David Mumford, ‘Thirteen??’, 2014, Bernard Jacobson Gallery

A portfolio of aquatints, 22 x 30, hand drawn by notable mathematicians and physicists of equations/expressions/formulas associated with their work. Curated and with an introductory text by Daniel Rockmore, Professor of Mathematics and Computer Science, Dartmouth College. Each of the prints is accompanied with a letterpress text by the contributor as well as a hand signed certificate of authenticity. A large part of what a mathematician does may be described as exploring “things” which they discover through reasoning, which become as real to them as the house they live in but which have no material existence at all. Some easy examples are the higher-dimensional analogs of the Platonic solids. One of the spires on Gaudi’s Sagrada Familia is expected to have an icosahedron on it – the twenty-sided regular polyhedron. This is a real tangible thing. But mathematicians all feel space can have more than three dimensions and in the 19th century Schläfli discovered some marvelous four-dimensional versions of Plato’s list that we can only imagine. My own passion for a long time focused on the things written as Mg in my formula, known as the “moduli space of curves of genus g”. Even by a mathematician’s standards for reality, when I was a student these spaces seemed shrouded in fog, in a limbo between full-fledged mathematical existence and fantasy. I wanted to change that. At that time, Alexander Grothendieck burst on the scene. A truly unique person, he had the skill of passing to higher levels of abstraction than anyone before and using these abstractions to shine a brilliant light on relatively concrete things we didn’t yet understand. It turned out that one of his deep results could be applied to my still dimly perceived space. I didn’t know then what to make of this. The power of the result only became apparent some twenty years later working with Joe Harris, when we knew enough to be able to treat Mg as a real object (technically, a quasi-projective algebraic variety). So what is the formula about and why is it beautiful? It states that two things (“line bundles”) are essentially the same (“isomorphic”). The one on the left is the key object that determines the geometry of any space like Mg. Going back to Gauss, we have known that in crudest terms there are three kinds of spaces: flat ones like a plane, positively curved ones like the surface of the earth and negatively curved ones like the surface of a saddle (where the sum of the angles of a triangle is less than 180°). The object on the left controls where our space sits in this tripartite categorization. The object on the right is what Raoul Bott called a “tautological” structure: a basic decoration produced by the very definition of the space Mg. Their isomorphism turned out to be the key that showed these spaces belong to the negative category if g is large enough. The most startling thiing about the formula is the number thirteen. You can look in many math journals and find that the only numbers greater than two are the page numbers. This thirteen has a pedigree in a long tradition of counting things, e.g. that a cubic surface has exactly 27 straight lines on it (including complex ones!) but, frankly, it still feels to me like a strange joke the creator is playing on us.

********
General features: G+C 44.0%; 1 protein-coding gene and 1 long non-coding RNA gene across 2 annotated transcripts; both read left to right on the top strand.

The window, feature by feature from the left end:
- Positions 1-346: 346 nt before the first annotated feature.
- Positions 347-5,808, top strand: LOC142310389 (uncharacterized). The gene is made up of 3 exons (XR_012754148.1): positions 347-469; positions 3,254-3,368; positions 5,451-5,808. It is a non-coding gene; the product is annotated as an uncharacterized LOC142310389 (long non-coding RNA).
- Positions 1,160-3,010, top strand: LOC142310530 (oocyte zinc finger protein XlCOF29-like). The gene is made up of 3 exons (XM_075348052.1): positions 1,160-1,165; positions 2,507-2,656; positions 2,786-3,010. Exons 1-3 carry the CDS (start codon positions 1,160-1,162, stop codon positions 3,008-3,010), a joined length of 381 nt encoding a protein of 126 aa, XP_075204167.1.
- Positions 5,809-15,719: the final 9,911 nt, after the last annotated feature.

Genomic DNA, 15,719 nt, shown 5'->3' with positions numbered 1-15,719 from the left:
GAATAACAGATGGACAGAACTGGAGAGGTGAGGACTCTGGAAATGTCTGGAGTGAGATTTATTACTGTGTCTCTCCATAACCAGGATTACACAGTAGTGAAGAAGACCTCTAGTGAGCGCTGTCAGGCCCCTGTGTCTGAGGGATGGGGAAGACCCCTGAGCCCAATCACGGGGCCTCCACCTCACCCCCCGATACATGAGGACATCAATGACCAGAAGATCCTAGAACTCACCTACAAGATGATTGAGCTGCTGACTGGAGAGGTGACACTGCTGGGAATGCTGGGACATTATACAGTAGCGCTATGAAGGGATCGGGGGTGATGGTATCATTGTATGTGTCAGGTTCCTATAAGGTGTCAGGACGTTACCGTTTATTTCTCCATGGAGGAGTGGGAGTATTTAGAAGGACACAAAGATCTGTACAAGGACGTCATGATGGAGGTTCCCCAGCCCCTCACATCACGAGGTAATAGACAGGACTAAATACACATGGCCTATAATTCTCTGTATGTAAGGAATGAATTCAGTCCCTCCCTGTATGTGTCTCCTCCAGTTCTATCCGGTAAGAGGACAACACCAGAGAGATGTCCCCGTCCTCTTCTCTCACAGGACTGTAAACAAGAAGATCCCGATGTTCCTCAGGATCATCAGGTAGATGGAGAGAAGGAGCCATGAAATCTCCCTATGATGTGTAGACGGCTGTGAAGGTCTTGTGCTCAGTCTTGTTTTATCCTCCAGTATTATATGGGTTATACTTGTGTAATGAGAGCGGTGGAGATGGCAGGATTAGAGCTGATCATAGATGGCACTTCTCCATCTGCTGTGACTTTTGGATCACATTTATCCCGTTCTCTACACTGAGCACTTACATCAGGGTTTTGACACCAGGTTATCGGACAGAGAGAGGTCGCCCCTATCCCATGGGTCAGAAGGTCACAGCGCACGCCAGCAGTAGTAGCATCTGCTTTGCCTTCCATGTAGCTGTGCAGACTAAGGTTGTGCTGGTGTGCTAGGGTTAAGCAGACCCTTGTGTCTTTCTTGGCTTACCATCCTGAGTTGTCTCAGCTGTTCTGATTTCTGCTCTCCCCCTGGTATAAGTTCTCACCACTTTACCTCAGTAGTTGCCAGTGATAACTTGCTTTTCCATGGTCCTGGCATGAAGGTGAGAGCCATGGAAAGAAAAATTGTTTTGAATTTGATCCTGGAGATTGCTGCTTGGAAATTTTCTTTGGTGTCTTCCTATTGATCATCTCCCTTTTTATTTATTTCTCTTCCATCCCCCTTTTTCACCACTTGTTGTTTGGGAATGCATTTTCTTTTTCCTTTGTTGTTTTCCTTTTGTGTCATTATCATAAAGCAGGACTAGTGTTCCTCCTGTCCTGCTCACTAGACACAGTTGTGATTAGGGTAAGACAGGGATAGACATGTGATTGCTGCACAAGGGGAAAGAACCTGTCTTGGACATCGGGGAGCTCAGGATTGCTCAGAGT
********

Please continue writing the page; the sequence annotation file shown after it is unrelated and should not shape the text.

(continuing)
Publisher: Co-Published by Yale University Art Gallery, New Haven, CT. and Parasol Press, Ltd., Portland, OR in association with Bernard Jacobson Gallery, London, England.

About David Mumford